Editor’s Note: All opinion section content reflects the views of the individual author only and does not represent a stance taken by the Collegian or its editorial board. This article contains plot details and spoilers to Netflix’s show “13 Reasons Why”
When “13 Reasons Why“ aired on Netflix, it was all the buzz on social media. The show was based on the book, “13 Reasons Why” by Jay Asher and was produced by Selena Gomez. Since its release, it has been praised and criticized for its realistic and accurate depictions of suicide and rape, and for increasing awareness and prevention of youth suicide.
According to the American Academy of Pediatrics, suicide is the second-leading cause of death among U.S. teens aged 15 to 19. The show found a serious issue to highlight, but outside of its entertainment value, “13 Reasons Why” does more harm than good.
“13 Reasons Why“ glamorizes suicide. It does very little to combat and help those dealing with depression and suicidal thoughts. It does not address mental health and does little to apply to those actually dealing with these issues.
The whole story is overall sadistic and petty in nature. The creation of the tapes and the reasoning behind why the female protagonist, Hannah Baker, is compelled to create them, paints her character’s motivation as vengeful. Hannah kills herself to prove a point.
All over social media, I have seen posts praising Hannah’s character– viewing her in a heroic way, as an idol. This character is not meant to be a positive example. She is selfish and hypocritical, and while she is shown to be a bold and assertive girl, she does nothing to stand up for herself.
The audience is made to pity Hannah Baker, but also remember she is as much at fault as the other characters. She has a hand in many of the actions leading to her own death. Her tapes caused more harm than good. She was there in person and witnessed a rape of a friend and does nothing about it. She is as guilty as the other characters she blames. She intentionally hurts others with these tapes, and orchestrates as much pain as she endured instead of rising above. This is not a character we should be praising.
This show exploits the heavy topic of suicide and portrays it through a weak character that displays no signs of mental illness, but instead a reoccurring Princess Complex. The character Hannah expects Clay, as well as other characters, to save her. Then when he is unable to help her because of her own actions, she punishes him by adding him to the tapes, knowing he will suffer.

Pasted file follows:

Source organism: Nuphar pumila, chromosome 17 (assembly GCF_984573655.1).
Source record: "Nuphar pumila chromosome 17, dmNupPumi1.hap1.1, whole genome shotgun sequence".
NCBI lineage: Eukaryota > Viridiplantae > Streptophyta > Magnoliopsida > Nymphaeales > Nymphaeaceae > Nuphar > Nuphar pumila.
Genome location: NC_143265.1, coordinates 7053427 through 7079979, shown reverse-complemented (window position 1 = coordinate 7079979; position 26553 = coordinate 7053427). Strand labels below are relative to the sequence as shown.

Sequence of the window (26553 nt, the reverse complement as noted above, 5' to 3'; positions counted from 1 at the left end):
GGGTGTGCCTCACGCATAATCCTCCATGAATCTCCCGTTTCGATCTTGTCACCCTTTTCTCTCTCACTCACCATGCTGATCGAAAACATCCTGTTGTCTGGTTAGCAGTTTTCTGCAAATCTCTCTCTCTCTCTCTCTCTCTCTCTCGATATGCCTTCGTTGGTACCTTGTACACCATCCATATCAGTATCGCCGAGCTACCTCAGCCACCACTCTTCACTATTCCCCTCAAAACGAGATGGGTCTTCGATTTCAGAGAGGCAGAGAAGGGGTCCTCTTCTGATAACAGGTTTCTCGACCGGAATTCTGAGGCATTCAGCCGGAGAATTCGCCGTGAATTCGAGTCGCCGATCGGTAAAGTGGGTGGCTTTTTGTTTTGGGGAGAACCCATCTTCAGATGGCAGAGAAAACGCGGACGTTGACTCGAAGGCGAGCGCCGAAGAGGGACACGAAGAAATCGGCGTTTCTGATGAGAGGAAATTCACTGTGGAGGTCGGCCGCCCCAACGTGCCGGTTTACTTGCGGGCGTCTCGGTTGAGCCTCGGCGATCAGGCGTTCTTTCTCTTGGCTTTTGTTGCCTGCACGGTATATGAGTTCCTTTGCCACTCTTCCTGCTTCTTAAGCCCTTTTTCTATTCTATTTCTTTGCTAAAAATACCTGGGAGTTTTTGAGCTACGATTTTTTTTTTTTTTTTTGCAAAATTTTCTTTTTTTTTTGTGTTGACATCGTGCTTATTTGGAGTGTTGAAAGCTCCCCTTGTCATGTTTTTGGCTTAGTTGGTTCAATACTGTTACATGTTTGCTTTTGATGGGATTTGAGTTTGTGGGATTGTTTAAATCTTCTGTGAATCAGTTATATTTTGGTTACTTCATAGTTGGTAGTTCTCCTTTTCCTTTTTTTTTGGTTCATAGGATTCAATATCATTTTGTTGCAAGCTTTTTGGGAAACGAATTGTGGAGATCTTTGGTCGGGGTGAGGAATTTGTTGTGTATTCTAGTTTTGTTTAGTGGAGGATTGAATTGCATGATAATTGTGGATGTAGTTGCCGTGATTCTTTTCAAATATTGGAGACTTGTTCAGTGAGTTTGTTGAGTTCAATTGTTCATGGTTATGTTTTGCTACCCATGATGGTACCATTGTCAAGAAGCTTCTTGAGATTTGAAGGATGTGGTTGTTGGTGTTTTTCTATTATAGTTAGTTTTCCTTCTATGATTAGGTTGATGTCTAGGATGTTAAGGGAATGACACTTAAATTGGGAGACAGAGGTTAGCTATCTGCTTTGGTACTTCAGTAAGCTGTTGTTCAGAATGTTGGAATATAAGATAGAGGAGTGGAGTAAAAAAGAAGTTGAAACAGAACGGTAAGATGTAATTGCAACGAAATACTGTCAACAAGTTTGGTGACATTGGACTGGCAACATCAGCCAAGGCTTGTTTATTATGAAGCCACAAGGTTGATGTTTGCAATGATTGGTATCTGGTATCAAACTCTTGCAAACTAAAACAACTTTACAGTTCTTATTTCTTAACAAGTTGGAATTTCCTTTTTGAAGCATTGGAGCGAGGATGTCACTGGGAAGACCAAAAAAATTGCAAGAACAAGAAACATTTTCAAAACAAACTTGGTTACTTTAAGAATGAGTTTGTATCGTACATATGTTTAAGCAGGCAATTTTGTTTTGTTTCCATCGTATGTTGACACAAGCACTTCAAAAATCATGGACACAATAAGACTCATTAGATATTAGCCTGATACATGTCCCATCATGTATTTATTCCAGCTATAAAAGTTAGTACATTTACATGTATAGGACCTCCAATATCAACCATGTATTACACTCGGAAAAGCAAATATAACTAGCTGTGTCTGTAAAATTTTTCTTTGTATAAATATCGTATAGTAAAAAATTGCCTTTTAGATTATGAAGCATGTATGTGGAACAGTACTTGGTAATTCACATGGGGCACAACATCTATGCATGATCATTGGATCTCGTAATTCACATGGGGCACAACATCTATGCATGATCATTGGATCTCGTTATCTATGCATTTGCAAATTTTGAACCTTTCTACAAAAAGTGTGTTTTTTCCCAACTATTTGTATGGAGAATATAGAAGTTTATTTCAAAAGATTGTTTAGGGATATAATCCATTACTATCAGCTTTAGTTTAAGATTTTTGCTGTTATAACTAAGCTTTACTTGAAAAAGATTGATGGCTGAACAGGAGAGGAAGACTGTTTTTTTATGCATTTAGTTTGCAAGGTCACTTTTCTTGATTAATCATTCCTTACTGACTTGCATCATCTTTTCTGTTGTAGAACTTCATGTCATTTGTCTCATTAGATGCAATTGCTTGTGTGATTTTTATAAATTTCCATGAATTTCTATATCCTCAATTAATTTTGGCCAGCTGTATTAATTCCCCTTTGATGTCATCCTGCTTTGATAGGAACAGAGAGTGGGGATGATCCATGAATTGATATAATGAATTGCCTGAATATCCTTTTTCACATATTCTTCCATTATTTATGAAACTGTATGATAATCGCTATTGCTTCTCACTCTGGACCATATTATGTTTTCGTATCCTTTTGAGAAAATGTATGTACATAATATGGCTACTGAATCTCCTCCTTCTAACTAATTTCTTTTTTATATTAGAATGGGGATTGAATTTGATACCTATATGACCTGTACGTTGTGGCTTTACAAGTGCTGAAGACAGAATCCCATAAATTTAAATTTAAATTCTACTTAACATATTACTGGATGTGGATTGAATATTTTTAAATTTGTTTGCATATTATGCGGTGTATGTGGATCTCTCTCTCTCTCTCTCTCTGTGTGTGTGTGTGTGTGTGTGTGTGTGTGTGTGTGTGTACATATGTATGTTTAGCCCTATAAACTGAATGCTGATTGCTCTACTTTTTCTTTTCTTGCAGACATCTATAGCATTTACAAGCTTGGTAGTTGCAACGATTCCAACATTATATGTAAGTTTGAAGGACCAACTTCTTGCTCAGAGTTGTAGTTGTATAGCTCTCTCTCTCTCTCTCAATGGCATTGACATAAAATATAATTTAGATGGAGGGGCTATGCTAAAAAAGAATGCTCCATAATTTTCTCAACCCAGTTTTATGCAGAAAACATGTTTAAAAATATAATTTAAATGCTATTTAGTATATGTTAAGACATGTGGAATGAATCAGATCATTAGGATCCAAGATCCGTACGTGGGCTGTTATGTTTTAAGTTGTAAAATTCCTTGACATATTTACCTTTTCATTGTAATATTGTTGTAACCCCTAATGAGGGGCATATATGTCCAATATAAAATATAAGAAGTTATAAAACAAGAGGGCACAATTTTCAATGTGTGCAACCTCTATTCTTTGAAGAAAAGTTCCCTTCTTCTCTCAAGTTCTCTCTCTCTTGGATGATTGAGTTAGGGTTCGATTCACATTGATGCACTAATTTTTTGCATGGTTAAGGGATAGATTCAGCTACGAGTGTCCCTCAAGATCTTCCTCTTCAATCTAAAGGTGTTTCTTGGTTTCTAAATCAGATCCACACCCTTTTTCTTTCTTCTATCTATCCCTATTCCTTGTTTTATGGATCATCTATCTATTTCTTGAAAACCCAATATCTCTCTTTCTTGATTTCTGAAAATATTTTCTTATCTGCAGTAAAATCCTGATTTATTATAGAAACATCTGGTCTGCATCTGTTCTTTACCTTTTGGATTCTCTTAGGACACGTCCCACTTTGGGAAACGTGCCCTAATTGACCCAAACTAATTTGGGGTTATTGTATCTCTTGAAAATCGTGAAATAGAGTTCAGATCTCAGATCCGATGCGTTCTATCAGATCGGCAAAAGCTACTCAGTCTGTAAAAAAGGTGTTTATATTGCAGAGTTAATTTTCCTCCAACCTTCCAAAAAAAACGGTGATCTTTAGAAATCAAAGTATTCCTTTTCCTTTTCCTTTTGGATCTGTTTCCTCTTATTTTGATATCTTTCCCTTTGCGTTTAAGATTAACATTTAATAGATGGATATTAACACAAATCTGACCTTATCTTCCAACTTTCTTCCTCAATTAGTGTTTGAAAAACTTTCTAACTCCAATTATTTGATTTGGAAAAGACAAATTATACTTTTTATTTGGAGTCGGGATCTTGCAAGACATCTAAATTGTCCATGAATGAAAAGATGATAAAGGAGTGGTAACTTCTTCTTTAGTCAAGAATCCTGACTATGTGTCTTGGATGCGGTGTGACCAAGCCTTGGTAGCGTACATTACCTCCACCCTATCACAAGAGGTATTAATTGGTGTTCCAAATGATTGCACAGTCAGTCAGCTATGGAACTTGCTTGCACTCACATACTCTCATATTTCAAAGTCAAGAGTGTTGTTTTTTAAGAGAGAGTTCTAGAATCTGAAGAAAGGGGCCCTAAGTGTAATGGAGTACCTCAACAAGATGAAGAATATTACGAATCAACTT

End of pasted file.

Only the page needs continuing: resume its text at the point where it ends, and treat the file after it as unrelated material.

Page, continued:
The characters suffer through some traumatic experiences. The show does a great job of highlighting rape culture and bullying as well as revealing sad truths behind schools and their poor mental health support systems. This show is depicting realistic suffering and depression. While I believe one of the main reasons Hannah killed herself was to prove a point and hurt people, it was also to escape this suffering. It does not provide any other option for this character, though, there are many. The other options other than suicide go largely unmentioned. This is the most dangerous aspect of the show.
The series’ creators insist their intent was to help reduce dangerous behavior. According to the National Association of School Psychologists’ discussion of the show, “Research shows that exposure to another person’s suicide, or to graphic or sensationalized accounts of death, can be one of the many risk factors that youth struggling with mental health conditions cite as a reason they contemplate or attempt suicide.” The show is a trigger for those who may be battling depression and suicidal urges. We need to shift the focus from praising this show, to using it as a warning and message.
I partially agree with McWilliams’, the intentions of this show may have been genuine and the portrayals of bullying and sexual assault are done well, but this show should not be praised. We should not be encouraging people to watch this show with the expectations it will help diminish any thoughts of suicide. Instead we should use this show as a tool to open conversations about suicide and mental health.
Jayla Hodge can be reached at firstname.lastname@example.org and on Twitter at @Jaylahodge